Five Ways to Score South Florida-Grown Produce
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The idea of eating locally grown produce is all well and good, but when it boils down to a busy day, a rumbling stomach, and an empty fridge, it can be tough to make educated, responsible food choices rather than run shamefully into the arms of Papa John.
But there are some easy ways to commit to local produce in Broward and Palm Beach -- eaters just have to know where to look. Making these choices helps fund local farmers and supports a more sustainable future -- not to mention encourages healthy eating habits. A win-win-win. So when it comes to going locavore, here are some simple options:
Join a farm share program. The Urban Farmer, a patio market on Powerline Road, offers half and full shares of local produce available for weekly or biweekly pickup. A half runs $32 and a full $58 per pickup, and buyers can expect everything from broccoli and tomatoes to kale and kolrabi. All choices are based on seasonality and come from farms hand-selected by owner Stephen Hill and his wife.
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"Part of the local farming challenge is doing it profitably for everybody," says Hill. "That's kind of our mission. Community gardens are great, but if this is going to work, it has to be sustainable. That means people involved in it have to make a living, get health insurance, et cetera. We believe we add a real value."
Customers can pick up their goodies at the Urban Farmer's patio market on Friday or Saturday or at several satellite locations. They ask for a four-pickup commitment, but buyers can pause their pickups as necessary. The market is located at 3195 N. Powerline Road, Ste. 101, in Pompano Beach. Visit theurbanfarmerflorida.com, or call 954-586-6686.
Eat at a restaurant with locally sourced food. Fort Lauderdale's Market 17 rewrites its menu based on what's available locally. So while diners may have to avoid attachment to a favorite dish, they're doing their part to support local farmers, seasonal agriculture -- and their own healthy eating habits. It definitely helps when everything's delicious.
South Florida-raised executive chef Lauren DeShields says the restaurant sources from multiple local farms, including Fort Lauderdale Vegetables, Paradise Farms, and Marando Farms.
"Our menu changes daily depending on what the farmers have. Basically at the end of the night, I sit down with my sous chef and we talk about what we have and write the menu accordingly," DeShields says. "It keeps it fresh and exciting. It's great to be able to use all different products and not just do the same thing every single day."
Grow an edible garden on your patio. In addition to its farm share options, the Urban Farmer sells home garden systems for those in urban environments. Part of Hill's mission as a farmer is to instruct people on gardening in their own right too.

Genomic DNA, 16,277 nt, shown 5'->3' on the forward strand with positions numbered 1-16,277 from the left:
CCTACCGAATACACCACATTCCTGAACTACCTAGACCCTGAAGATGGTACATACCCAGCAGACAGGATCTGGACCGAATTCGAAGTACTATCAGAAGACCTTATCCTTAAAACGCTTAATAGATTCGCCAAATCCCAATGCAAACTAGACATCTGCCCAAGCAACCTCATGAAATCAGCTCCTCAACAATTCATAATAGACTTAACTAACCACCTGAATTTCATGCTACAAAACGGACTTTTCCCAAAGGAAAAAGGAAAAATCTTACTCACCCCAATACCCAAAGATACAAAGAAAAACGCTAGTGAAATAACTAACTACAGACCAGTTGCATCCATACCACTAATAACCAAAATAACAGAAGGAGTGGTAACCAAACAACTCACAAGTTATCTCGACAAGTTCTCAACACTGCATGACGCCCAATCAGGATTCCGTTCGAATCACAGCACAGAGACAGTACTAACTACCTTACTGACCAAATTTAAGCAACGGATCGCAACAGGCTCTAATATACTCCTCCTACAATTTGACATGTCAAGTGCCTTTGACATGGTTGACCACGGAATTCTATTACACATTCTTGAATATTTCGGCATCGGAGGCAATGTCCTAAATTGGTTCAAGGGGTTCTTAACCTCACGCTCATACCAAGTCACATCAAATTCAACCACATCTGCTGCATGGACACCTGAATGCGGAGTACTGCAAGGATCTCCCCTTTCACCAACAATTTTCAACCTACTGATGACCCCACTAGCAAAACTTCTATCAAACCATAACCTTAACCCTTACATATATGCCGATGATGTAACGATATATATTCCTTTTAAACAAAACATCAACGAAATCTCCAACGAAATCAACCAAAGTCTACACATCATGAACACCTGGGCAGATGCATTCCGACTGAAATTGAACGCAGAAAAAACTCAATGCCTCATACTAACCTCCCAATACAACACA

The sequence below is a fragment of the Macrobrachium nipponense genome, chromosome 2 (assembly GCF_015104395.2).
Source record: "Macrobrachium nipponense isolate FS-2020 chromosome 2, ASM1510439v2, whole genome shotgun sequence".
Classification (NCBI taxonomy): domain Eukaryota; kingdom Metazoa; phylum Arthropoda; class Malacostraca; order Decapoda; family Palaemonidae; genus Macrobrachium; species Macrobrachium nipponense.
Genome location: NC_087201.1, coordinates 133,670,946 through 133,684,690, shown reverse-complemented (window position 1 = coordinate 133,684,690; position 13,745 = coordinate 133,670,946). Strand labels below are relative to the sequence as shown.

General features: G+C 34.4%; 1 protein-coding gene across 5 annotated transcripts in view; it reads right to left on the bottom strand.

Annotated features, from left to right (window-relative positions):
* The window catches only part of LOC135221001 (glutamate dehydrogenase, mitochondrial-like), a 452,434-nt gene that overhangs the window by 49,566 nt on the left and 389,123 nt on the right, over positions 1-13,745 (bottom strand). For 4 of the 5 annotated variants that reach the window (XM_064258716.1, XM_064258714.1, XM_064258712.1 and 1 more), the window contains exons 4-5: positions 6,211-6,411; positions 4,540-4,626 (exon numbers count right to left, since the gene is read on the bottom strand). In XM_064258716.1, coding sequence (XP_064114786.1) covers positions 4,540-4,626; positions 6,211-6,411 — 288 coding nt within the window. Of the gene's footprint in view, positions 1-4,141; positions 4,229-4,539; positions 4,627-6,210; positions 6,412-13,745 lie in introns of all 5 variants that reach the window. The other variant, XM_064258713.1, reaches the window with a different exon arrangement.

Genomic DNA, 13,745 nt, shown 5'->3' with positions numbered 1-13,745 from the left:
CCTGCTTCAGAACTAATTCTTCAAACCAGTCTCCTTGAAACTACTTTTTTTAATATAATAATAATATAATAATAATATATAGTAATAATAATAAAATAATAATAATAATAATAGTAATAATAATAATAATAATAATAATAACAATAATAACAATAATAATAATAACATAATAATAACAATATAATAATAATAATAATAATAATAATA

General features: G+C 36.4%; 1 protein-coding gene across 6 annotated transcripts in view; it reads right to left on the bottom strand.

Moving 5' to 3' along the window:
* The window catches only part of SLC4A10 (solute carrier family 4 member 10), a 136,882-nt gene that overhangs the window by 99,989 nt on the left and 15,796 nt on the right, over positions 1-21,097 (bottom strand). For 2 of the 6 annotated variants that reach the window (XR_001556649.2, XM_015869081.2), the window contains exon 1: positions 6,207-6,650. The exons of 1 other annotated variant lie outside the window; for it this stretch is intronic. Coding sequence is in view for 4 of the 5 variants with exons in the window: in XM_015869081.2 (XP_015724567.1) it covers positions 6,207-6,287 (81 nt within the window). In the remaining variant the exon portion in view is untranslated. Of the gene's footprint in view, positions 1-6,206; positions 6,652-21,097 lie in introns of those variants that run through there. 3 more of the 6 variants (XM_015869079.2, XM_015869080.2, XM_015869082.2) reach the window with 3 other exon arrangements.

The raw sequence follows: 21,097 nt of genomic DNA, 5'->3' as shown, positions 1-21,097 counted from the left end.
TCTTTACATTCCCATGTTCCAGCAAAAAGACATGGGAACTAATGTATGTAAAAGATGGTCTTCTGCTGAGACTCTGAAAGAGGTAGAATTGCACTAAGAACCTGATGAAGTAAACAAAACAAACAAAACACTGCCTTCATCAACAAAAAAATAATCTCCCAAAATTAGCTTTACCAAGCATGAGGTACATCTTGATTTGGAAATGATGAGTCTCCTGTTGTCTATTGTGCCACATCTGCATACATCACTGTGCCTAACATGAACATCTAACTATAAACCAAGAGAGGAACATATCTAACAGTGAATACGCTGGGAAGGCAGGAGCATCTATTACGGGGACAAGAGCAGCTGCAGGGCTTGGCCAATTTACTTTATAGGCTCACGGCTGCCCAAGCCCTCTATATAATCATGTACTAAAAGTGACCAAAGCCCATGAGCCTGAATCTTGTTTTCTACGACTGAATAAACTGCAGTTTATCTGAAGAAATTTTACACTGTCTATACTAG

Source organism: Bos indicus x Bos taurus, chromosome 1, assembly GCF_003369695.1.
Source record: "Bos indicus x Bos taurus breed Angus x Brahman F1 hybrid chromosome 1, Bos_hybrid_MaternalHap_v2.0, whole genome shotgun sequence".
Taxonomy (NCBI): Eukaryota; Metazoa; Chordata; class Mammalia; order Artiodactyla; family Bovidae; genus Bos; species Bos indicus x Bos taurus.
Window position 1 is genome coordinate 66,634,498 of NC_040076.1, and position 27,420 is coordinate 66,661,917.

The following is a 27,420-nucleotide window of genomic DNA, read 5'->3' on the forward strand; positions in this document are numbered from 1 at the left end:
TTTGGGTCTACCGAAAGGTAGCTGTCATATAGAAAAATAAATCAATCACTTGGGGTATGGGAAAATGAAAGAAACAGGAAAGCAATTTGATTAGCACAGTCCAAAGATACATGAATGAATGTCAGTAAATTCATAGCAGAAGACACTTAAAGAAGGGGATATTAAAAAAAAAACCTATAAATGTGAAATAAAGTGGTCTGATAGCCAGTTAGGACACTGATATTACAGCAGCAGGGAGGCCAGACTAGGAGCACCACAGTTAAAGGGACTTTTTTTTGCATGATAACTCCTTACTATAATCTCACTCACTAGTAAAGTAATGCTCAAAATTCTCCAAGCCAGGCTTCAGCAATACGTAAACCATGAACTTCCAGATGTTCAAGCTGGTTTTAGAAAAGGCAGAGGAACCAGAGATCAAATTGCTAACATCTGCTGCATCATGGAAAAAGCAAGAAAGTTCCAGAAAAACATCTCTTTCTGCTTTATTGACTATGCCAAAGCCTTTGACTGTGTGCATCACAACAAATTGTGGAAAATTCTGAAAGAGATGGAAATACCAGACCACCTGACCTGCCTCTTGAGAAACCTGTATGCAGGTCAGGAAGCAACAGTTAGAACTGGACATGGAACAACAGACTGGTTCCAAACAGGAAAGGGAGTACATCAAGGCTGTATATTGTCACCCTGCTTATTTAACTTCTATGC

One option is the soil-based, self-watering Earthbox ($59.95), a terra cotta box that uses a capillary system to keep plants hydrated and the roots bathed in nutrients. The Urban Farmer also sells Verti-Gro, a vertical hydroponic system composed of white styrene pots. A single tower recirculating system can support up to 20 plants in a single square yard of space ($229.95). Both work great for patios and backyards.
"It's kind of a no-brainer; follow the instructions and you'll do pretty well with these things. You don't have to worry about if your soil's any good," Hill says. Both systems can be purchased at the Urban Farmer's Powerline Road location.
Volunteer at a community garden. Community gardens tend to vary when it comes to output and effectiveness, but the Gray Mockingbird in Lake Worth is a model of innovation and efficiency, growing a little bit of a lot of things. From beehive cultivation and canning seminars to 40 types of herbs and hydroponic techniques, the green space is being put to wise use by community groups and individuals. It's even planning an edible living wall to commemorate the 100-year anniversary of Lake Worth.
Gardeners can score their own four-by-ten-foot raised bed plot for $80 a year, or they can come out and volunteer in the community sections for free. And volunteers don't go away empty-handed -- they can expect to head home with some fresh goodies.
"Anybody that does gardening, whether they have their own garden at home or want to work with people, we give them the opportunity to come over to our place to meet different people," says Brian Kirsch, garden organizer. "They can garden there or at home or whatever. The whole thing is to get people to start growing their own food, basically so they can taste what a tomato really tastes like again."
Gray Mockingbird is located adjacent to the Scottish Rite Masonic Center at 2000 N. D St. in Lake Worth. The garden's land is donated by the Scottish Rite, and 10 to 15 percent of its output goes to feed the hungry locally. It also offers community service hours for students or those on a court order. Visit facebook.com/GrayMockingbird, or email firstname.lastname@example.org.
Ask where your food comes from. Be it at the supermarket, the corner store, or the local diner -- eaters have every right to know where their edibles originated. So ask!
"Is this food local? Where can I get local food? Ask that question. Is this food from Florida? Is the grouper from the area?" says Michael Madfis, owner of Fort Lauderdale Vegetables Farm and an advocate for locally sourced food and decentralized farming. "The more people ask that question and think about it, it will encourage restaurants and markets to move in that direction, which is really a big part of it."
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